Thought I'd try the in-place upgrade of Windows XP with a WinXPSP3 CD I made using nLite a few years back.  The CD didn't give me an option to repair, so it started installing instead.  Scared that it had actually reformatted the drive without me knowing (the default nLite settings will do this), I cancelled out. Fortunately, it only created a new Windows.0 directory instead of reformatting. Phew.

Back to UBCD4Win, so that I can use a web browser to find out this log in/log out behaviour is because of an invalid entry in the registry for winlogon.exe .  Not being able to find the registry editor in UBCD4Win, I took a chance that wininit.exe was not working, and copied it from D's XP Home installation.

Yay, now I can log in.  However, most of my apps would crash, including IE6 (on startup), Chrome (after a few minutes), and Firefox (which seemed to be hijacked still, based on the google search results redirections). The system is basically at a SP3 level, so I'm missing quite a few critical security updates, and also experience told me that running all the updates usually fixed up some key system files in the process and got the apps to work again.  Not wanting to get hit with another virus, my first priority was to get Windows Updates to pull in all updates.  However, IE6 would crash upon starting (and hence Windows Update disabled).  Alternative browsers weren't an option either as Windows Updates won't work with them.  I downloaded IE8. Incidentally, that step also fixed the problem where Services.msc wouldn't show anything in the Extended tab.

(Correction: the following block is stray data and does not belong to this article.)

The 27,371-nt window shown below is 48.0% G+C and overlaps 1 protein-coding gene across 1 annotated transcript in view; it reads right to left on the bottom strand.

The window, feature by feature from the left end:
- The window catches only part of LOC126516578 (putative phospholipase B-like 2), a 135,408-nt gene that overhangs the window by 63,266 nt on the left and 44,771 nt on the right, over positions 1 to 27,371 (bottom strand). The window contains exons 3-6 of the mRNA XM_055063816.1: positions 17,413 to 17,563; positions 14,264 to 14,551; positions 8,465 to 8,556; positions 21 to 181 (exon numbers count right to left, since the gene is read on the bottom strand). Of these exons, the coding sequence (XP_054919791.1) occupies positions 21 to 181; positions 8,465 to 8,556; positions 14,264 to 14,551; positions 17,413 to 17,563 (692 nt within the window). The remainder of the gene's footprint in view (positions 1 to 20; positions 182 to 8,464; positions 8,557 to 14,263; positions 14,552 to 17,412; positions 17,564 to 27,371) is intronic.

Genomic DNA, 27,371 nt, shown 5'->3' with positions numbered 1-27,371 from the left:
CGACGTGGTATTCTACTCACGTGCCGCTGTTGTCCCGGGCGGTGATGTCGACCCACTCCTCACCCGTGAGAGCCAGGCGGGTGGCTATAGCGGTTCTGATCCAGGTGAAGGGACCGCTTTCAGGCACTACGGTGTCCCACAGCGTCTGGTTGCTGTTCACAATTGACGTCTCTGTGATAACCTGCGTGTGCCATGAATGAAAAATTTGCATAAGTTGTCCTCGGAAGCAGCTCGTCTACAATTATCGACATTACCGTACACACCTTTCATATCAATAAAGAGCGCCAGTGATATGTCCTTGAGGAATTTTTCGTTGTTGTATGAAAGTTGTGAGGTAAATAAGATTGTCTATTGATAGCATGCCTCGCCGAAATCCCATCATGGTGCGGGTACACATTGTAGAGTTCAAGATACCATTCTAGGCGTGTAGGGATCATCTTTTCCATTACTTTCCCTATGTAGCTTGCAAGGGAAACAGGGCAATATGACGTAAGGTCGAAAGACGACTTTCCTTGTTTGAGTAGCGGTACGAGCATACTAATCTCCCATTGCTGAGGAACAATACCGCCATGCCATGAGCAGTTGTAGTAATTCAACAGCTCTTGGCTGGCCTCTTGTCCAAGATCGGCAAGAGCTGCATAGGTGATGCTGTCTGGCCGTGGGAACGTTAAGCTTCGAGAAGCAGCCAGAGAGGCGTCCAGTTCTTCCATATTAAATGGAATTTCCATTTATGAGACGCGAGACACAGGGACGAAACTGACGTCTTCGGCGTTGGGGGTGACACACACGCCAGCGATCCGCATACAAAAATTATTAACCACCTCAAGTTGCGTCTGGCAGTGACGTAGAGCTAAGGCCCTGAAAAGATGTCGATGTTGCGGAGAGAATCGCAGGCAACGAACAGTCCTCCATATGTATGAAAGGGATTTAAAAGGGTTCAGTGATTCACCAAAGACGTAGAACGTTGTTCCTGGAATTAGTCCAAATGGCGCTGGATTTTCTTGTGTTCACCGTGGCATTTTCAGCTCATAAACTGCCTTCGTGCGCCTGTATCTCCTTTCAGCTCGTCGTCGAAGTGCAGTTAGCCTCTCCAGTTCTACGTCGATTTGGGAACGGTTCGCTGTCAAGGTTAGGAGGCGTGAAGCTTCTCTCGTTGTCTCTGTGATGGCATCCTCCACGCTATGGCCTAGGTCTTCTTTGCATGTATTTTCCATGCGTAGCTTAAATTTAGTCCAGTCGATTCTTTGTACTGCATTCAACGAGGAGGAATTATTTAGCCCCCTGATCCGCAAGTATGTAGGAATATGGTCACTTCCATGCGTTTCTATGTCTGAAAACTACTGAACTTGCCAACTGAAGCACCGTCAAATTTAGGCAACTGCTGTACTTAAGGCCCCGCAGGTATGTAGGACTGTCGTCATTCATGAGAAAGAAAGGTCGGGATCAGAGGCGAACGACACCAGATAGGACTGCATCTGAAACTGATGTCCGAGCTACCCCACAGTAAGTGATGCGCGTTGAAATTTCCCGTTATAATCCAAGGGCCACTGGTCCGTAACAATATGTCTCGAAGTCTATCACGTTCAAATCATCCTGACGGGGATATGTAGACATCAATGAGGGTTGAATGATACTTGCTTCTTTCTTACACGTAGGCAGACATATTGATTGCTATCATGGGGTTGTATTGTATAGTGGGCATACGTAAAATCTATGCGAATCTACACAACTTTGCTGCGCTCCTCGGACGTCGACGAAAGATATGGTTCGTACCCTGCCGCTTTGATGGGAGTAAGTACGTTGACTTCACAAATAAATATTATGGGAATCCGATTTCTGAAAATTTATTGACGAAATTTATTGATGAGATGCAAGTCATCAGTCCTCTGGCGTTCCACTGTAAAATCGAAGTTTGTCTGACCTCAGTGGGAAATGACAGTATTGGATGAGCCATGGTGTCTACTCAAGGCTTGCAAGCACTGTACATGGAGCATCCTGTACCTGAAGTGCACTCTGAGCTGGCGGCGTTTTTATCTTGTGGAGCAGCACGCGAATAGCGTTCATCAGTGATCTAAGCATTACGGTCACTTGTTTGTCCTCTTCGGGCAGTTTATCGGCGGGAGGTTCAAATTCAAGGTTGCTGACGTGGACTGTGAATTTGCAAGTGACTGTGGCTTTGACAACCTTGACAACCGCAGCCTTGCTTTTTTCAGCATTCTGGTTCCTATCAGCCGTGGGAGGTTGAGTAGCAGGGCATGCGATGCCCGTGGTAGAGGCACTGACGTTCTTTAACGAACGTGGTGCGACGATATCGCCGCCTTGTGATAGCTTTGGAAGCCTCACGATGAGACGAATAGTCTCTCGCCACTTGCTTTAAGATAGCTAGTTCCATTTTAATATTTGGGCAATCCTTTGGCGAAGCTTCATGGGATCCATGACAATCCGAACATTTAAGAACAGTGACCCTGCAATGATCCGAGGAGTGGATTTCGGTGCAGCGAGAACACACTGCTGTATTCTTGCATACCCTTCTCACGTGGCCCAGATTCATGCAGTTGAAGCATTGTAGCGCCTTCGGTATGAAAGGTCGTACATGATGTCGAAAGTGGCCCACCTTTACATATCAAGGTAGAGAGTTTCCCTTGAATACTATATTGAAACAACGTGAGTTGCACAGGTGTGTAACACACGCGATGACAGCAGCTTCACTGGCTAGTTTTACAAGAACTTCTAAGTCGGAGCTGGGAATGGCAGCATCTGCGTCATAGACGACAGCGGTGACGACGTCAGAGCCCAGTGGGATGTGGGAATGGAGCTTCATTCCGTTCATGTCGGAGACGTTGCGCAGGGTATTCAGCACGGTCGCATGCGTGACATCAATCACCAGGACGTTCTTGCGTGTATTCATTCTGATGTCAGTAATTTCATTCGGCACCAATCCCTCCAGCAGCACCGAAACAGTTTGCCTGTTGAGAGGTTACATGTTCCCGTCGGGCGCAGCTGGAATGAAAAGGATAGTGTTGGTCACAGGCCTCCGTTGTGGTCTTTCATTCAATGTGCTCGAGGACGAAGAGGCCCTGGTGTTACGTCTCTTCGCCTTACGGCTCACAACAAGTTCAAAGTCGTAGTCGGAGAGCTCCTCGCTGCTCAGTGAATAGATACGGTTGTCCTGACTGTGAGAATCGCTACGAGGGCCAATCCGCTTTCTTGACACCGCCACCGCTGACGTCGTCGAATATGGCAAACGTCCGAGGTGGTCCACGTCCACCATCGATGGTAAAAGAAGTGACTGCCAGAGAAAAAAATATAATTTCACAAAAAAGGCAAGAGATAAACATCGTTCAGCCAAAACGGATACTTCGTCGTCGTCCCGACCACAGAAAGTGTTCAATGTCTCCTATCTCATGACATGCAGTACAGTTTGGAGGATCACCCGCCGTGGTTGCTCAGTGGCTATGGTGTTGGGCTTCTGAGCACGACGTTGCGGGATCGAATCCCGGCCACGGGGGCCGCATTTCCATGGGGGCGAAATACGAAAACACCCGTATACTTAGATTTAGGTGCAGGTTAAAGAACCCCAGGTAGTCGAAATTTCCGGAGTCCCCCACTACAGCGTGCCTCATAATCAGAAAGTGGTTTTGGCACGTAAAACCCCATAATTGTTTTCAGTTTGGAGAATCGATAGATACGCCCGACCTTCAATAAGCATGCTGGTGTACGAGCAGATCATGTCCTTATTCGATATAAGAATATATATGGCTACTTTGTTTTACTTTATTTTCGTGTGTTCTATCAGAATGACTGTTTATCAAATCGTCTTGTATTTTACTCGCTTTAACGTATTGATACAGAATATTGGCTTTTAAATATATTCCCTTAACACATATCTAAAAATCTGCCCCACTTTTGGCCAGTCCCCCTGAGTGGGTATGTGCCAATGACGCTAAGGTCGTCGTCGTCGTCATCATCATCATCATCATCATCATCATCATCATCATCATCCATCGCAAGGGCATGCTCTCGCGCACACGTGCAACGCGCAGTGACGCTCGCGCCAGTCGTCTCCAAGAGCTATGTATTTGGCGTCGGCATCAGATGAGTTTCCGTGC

Windows update still not working, due to a more common issue with BITS not started, but going to the Dependencies tab yielded "Interface: class not registered" error.